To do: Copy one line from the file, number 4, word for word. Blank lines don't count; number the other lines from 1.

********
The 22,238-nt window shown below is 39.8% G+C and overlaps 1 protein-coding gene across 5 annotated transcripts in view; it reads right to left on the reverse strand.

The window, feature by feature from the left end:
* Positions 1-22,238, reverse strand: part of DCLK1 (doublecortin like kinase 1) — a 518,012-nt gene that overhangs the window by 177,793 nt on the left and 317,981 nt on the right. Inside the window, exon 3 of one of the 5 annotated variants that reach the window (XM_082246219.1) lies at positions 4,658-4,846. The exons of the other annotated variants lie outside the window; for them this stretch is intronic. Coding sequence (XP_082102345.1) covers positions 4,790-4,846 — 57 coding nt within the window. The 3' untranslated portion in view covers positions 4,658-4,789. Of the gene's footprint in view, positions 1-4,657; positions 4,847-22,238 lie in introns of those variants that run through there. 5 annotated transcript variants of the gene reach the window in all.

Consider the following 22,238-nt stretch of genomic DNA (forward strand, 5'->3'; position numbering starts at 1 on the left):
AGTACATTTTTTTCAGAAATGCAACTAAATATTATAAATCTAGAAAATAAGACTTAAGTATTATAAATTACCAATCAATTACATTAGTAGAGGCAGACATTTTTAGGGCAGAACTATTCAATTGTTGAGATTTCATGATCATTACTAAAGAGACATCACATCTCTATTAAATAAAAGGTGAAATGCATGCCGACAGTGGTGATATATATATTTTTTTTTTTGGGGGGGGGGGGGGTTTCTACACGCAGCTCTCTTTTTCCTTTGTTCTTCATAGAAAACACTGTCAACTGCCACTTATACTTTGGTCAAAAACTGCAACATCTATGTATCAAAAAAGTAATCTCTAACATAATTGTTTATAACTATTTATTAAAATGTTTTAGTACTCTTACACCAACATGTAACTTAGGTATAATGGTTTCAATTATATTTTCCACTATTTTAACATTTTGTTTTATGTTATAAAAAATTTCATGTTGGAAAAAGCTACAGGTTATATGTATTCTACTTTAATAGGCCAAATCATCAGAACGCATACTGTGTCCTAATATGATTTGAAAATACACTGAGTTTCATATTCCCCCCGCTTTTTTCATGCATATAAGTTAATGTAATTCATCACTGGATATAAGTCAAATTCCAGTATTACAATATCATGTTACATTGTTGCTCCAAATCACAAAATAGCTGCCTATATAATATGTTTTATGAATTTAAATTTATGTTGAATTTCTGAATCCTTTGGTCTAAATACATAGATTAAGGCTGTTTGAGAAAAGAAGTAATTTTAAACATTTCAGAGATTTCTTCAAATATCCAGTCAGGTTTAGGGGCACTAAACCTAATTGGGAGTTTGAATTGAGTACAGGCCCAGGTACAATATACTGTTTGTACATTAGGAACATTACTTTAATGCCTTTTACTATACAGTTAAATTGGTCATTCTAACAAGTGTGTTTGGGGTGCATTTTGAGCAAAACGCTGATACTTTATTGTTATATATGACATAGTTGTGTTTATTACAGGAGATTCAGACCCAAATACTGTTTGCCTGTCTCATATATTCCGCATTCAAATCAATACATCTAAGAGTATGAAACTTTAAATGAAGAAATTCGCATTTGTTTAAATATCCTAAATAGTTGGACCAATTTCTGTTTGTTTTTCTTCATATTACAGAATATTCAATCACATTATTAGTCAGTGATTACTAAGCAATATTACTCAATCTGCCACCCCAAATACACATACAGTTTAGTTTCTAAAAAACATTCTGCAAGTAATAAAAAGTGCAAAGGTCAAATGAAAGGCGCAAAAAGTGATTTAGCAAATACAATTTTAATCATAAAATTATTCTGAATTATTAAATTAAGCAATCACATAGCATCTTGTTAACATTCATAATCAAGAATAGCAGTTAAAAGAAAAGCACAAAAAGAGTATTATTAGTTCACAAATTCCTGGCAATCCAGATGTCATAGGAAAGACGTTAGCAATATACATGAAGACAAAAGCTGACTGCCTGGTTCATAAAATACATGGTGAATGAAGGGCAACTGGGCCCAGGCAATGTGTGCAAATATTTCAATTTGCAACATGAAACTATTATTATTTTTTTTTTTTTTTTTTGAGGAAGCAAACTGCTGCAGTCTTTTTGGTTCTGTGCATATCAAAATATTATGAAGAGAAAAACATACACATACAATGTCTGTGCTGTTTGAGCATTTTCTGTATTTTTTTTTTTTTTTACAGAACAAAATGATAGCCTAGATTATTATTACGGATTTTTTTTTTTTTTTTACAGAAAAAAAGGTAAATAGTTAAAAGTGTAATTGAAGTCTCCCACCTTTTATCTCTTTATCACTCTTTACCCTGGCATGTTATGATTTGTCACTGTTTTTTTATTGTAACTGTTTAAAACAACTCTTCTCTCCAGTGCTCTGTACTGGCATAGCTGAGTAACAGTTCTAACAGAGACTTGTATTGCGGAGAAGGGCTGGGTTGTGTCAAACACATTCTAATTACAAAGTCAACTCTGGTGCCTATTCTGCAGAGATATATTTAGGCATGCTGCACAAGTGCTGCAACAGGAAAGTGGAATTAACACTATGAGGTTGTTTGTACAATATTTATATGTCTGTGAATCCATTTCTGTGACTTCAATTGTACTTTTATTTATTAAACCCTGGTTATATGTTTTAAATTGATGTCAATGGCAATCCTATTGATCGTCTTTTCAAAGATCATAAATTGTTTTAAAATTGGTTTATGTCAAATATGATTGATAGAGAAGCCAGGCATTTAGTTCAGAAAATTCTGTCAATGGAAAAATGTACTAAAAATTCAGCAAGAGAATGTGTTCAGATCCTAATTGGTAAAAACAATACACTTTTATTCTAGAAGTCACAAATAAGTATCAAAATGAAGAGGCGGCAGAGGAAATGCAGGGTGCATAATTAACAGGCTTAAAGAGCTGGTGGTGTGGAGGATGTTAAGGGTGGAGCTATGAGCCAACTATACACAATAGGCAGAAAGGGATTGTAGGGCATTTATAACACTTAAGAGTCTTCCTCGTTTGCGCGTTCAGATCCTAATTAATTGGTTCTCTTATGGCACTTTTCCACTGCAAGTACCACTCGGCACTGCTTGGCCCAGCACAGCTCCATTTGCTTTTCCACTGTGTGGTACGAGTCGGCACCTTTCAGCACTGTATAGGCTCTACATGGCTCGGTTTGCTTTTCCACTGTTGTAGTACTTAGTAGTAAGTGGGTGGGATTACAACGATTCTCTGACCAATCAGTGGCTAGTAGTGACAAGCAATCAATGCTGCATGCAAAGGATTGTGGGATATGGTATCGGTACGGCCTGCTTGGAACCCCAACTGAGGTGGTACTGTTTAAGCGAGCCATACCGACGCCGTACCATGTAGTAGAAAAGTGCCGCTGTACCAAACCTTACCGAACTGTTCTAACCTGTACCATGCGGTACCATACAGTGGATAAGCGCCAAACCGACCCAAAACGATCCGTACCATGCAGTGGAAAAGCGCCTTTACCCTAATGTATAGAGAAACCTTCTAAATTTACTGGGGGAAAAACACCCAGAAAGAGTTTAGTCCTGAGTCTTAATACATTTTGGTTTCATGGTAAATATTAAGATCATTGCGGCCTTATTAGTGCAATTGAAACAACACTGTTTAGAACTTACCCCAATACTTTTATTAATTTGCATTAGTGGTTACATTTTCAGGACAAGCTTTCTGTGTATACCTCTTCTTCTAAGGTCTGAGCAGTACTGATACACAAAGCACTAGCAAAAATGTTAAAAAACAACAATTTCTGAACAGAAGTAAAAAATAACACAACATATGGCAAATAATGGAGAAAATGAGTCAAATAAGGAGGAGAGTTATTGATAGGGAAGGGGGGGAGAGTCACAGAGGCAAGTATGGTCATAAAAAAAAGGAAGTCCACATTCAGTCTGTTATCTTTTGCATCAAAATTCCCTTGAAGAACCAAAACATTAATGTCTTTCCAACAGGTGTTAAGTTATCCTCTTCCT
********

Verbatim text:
Consider the following 22,238-nt stretch of genomic DNA (forward strand, 5'->3'; position numbering starts at 1 on the left):